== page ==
What a great opportunity to cook Pogača while in Slovenia! Really interesting that not everyone is allowed to make it – obviously goes to how seriously they take their culinary heritage! I like that it’s traditionally not cut up – guests tearing pieces off feels like a more intimate meal with your group.
The bread looks delicious – can’t wait to get to Slovenia!
As the saying goes – teach a man how to bake a bread and he shall never go hungry again.
Well that seems like a literal statement when it comes to Pogaca.
Traversing through food in a country is the ultimate travel experience. I would love to visit Slovenia and check it out for myself as soon as possible.
it looks super yummy.. i will try this recipe and we will serve it for guest too with tea or coffee.
thanks for this yummy dish
This is something definitely unique that I’ve come across. I didn’t know that such traditional welcome does exist. Loved how you’ve written the basic recipe.. And what not everyone is allowed & one needs to have a certificate for the same? This break definitely means a lot to the Slovenians.. Also thanks for writing the pronunciation in devangiri makes it easier to read for us Indians! Hope to visit this place soon
Oh gosh that looks utterly divine. I love the way the ingredients are all showing on the little signs too. I am not really interested in cooking but I like the thought of eating it.
I’m hoping to go to Slovenia in March and I love the local food of a country so will be sure to look out for this bread. I like the sound of it topped with bacon and cheese too – yum!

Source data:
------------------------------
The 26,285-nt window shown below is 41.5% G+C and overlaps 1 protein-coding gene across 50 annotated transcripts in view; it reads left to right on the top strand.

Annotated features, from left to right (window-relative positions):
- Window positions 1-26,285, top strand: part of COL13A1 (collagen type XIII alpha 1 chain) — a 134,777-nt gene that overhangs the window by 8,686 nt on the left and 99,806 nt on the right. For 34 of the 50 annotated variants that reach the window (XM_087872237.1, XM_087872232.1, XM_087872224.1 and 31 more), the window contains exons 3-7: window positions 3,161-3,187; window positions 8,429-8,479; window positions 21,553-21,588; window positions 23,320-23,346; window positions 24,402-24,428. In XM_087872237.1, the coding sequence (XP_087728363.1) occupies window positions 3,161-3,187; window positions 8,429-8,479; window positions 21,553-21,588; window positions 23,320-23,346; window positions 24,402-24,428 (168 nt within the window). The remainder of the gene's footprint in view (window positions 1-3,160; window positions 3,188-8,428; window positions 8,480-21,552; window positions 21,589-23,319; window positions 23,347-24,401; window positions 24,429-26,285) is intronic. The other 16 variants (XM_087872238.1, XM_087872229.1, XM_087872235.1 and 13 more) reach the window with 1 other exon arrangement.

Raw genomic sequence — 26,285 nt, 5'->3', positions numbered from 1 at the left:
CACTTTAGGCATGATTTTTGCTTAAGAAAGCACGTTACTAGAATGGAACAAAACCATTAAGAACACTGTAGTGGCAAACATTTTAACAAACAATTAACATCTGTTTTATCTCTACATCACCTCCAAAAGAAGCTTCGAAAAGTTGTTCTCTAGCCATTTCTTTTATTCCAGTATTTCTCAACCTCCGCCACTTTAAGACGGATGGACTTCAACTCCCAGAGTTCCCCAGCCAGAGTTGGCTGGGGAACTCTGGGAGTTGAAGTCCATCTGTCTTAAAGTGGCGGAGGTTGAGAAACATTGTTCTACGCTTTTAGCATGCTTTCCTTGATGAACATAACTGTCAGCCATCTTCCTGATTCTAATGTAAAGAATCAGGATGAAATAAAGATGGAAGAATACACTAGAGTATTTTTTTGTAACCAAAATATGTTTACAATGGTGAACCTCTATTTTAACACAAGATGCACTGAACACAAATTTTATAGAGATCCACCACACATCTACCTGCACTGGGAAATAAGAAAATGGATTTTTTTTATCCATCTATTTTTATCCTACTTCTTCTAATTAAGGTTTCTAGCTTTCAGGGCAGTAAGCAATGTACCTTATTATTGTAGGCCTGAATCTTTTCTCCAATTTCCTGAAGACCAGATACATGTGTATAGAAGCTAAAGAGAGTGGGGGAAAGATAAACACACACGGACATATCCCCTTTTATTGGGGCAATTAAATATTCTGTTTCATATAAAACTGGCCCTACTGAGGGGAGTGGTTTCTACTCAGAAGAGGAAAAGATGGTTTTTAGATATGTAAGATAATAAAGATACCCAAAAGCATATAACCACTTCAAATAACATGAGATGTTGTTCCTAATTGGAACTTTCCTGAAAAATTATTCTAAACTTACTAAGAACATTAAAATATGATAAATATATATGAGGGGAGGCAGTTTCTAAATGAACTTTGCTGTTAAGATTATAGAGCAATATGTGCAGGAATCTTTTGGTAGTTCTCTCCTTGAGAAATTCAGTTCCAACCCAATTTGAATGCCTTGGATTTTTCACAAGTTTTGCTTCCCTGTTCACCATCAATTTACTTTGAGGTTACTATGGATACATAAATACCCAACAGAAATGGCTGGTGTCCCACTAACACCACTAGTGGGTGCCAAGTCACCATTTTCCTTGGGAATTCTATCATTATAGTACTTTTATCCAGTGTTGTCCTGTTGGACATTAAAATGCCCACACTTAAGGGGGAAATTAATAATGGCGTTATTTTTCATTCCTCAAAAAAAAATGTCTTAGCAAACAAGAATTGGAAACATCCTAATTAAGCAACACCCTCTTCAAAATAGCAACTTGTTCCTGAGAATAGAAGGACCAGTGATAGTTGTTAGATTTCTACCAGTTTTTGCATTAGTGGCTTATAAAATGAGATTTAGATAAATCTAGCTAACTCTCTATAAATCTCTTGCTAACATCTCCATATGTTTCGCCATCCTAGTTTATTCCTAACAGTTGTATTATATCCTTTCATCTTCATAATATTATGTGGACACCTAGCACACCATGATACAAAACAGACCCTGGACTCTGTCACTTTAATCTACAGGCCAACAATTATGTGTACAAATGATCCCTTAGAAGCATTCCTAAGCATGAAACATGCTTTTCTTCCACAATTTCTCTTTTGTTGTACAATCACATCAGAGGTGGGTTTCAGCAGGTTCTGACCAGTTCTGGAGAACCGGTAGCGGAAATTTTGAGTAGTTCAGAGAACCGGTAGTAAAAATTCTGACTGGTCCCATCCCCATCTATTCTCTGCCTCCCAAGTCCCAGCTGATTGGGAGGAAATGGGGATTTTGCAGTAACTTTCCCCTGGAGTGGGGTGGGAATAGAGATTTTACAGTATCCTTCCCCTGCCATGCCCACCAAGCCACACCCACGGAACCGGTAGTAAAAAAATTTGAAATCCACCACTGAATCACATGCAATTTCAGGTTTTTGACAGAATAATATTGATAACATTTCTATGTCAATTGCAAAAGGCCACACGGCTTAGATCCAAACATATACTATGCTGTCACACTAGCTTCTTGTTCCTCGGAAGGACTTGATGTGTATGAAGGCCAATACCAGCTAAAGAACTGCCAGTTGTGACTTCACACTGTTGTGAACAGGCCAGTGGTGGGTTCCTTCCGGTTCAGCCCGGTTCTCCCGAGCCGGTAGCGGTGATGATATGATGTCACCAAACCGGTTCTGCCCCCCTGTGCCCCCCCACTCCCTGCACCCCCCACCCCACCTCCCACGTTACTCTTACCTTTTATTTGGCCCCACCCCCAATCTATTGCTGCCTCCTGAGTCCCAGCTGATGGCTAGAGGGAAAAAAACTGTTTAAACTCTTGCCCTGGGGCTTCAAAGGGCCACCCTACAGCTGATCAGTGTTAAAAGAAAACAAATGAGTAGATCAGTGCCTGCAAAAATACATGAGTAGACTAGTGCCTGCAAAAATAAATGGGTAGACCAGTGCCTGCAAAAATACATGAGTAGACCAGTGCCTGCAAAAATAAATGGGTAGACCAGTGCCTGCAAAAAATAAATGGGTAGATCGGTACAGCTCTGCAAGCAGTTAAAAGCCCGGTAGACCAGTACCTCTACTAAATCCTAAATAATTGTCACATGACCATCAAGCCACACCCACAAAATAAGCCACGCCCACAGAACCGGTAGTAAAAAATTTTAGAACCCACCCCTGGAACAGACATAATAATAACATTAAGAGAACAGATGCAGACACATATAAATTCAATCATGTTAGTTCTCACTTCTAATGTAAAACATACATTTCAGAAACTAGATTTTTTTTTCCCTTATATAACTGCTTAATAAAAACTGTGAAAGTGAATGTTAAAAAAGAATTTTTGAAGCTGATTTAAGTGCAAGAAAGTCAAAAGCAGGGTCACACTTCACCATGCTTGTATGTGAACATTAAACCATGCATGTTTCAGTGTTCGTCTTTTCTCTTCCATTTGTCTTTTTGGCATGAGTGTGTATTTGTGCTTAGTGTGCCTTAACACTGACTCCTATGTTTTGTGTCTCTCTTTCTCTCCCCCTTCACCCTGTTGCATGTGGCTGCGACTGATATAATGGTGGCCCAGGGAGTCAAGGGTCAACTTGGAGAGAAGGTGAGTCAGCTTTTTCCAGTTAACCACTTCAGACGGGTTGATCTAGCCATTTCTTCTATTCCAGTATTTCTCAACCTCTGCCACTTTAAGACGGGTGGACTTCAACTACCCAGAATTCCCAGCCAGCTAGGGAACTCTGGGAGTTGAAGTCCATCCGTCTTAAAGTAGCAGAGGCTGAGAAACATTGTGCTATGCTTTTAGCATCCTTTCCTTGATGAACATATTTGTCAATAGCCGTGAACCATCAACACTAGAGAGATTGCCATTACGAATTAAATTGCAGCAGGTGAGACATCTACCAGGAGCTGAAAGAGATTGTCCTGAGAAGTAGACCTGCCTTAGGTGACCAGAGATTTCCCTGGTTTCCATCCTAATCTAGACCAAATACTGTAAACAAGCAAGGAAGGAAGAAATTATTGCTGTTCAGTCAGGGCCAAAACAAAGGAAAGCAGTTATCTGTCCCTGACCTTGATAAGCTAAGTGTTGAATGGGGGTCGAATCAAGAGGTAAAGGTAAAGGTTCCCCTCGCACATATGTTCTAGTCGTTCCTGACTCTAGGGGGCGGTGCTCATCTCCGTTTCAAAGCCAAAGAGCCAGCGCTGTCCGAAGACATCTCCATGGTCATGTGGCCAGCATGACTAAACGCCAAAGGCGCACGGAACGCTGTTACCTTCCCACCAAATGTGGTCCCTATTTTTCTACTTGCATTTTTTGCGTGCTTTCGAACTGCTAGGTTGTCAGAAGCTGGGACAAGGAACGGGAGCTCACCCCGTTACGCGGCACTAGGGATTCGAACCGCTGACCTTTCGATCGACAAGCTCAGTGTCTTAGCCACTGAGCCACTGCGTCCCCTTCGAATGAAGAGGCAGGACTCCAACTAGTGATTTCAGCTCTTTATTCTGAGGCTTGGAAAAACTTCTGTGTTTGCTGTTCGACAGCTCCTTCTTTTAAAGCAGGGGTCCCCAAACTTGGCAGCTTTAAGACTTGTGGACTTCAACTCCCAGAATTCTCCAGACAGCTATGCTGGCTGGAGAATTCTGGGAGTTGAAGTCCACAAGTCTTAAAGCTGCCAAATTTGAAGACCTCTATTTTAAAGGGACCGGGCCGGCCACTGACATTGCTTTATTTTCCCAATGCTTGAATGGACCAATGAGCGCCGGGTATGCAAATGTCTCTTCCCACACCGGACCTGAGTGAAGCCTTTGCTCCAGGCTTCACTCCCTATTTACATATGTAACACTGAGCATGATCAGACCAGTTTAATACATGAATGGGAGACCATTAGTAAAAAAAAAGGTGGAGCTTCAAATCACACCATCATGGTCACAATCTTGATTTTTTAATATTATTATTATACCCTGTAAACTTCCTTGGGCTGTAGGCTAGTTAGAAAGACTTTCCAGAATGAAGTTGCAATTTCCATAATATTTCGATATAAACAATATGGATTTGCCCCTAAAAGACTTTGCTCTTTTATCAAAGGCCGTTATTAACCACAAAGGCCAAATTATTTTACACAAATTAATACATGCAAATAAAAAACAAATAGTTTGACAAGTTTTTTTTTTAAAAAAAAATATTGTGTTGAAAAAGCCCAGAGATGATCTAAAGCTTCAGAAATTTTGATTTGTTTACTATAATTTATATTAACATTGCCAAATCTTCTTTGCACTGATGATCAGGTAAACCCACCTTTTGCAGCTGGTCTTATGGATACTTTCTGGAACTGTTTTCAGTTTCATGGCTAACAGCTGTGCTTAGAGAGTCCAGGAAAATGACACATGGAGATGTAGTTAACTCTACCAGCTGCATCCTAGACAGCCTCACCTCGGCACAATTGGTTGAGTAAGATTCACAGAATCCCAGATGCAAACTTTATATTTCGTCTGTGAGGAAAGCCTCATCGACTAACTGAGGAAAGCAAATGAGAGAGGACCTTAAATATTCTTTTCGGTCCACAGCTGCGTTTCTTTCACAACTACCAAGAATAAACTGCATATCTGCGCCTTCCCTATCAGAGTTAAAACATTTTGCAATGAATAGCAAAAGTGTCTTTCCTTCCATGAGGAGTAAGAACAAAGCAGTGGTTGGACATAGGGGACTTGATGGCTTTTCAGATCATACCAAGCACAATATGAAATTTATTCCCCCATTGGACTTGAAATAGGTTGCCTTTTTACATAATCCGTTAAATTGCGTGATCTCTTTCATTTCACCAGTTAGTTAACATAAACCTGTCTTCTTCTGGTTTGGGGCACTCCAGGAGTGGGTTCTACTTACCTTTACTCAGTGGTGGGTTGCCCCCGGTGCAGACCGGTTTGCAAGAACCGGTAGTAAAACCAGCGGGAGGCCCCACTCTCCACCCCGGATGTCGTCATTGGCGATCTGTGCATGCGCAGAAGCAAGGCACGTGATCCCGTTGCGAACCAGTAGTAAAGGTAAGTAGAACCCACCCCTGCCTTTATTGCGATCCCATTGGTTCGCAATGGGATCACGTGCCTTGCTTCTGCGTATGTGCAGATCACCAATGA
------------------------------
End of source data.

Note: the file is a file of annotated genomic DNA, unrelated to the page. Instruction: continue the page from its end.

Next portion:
I did a road trip through Slovenia this year and I so much of this bread that I must have gained at least 10 pounds! Slovenia is amazing and has it all! Nature, kind people and delicious food.
We went to so many countries in Europe and Slovenia won our hearts hands down!
And we have been recommending it to all. 😀
wow… I love civilizations that have traditional welcome breads… although baking or cooking was never my forte so hope someday will visit you for this…he he…
This for some reasons reminded my of King Ottokar’s Sceptre, where similar breads are depicted in various panels… Since Herge modeled Syldavia after Balkan states, I think it was pretty accurate…
This bread was similar to Hungarian or Russian bread, so I thought. But this one is very simple and a bit different. 🙂
wow ! I love cooking and this looks super easy to make. I’ll definitely try this at home.
And share it to my guests. I loved how you said children were not allowed to touch till guests had it. I remembered my childhood. 😀
Yes, it is easy to make and you don’t have restriction to get a certificate to make it. 🙂
Ha Ha I think all of us had that experience. 😀
Slovenia was a country that we really loved exploring so I loved reading the fascinating backstory you have shared here on pogaca. We enjoy cooking up authentic dishes from the countries we visit, so I will definitely be whipping up your pogaca recipe for a little culinary flashback
Sure! And wait for our other stories on the country ! Slovenia is beautiful to the core.
Wow, this post made my mouth water! I love the sound of Pogaca – and I love even more that you need to pass an exam and get a certificate to make it! I love your photos too – they really transported me there.
Ha Ha I loved calling Pogaca, Pogaca ! Sometimes Pagoca like a little girl making mistakes. 😛
Passing certificate is the first time I heard about for a dish commonly made at home.
That looks so good! Reading this made me hungry. And it’s interesting how you have to pass an exam to be able to make Pogača. I hope to get to try it one day.
Thank you. Sitting here in my home, I have started missing it.
Yes, I liked the idea of getting certified before you can make it.
This bread was my favourie food in Slovenia. I went glamping in Slovenia and every morning they would leave pogaca for breakfast along with some lovely spreads. It’s so interesting that not everyone is allowed to make pogaca! Such an interesting process!